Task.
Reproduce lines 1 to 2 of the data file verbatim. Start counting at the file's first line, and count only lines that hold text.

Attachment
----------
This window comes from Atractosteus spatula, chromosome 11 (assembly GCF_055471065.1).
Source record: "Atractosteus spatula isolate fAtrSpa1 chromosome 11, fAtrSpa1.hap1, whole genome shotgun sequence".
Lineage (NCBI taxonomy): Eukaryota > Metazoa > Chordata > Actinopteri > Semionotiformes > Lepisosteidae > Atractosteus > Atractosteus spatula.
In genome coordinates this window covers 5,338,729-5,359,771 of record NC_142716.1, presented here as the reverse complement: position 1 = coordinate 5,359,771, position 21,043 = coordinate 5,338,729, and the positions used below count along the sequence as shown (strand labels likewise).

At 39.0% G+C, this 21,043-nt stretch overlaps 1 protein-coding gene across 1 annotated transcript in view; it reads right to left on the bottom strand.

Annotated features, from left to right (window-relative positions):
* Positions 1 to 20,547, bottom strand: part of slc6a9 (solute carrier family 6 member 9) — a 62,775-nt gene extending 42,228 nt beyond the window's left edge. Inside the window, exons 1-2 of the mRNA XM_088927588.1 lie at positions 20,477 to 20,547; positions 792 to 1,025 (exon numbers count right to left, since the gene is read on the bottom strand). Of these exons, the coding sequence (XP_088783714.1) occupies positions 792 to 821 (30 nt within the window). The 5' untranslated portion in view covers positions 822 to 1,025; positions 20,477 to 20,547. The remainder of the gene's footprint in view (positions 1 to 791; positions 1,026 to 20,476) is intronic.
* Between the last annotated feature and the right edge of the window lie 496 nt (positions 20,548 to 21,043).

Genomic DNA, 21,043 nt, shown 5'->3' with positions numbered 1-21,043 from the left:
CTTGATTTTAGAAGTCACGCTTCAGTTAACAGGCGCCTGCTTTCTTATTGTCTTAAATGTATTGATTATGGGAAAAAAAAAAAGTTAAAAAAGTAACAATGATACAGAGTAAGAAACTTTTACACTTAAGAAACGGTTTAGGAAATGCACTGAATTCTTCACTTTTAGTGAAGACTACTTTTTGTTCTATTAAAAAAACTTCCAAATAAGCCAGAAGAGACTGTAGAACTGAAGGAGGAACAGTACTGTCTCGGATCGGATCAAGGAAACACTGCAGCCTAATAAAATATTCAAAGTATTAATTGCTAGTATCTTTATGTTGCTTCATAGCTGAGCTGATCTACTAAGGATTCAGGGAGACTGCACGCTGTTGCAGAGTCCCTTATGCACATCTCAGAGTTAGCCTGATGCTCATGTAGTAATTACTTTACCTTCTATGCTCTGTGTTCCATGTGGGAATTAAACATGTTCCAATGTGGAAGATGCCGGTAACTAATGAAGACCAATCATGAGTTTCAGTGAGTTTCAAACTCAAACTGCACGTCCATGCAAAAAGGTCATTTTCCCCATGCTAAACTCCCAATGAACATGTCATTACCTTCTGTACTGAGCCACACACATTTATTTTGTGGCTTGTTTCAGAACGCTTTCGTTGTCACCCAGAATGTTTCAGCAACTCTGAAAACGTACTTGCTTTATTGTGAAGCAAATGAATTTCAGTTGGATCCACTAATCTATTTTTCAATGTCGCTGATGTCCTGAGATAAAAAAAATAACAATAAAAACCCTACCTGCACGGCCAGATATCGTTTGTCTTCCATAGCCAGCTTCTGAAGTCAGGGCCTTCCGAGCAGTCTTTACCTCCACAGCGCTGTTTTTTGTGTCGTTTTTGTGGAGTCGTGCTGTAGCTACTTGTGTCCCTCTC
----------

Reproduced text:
This window comes from Atractosteus spatula, chromosome 11 (assembly GCF_055471065.1).
Source record: "Atractosteus spatula isolate fAtrSpa1 chromosome 11, fAtrSpa1.hap1, whole genome shotgun sequence".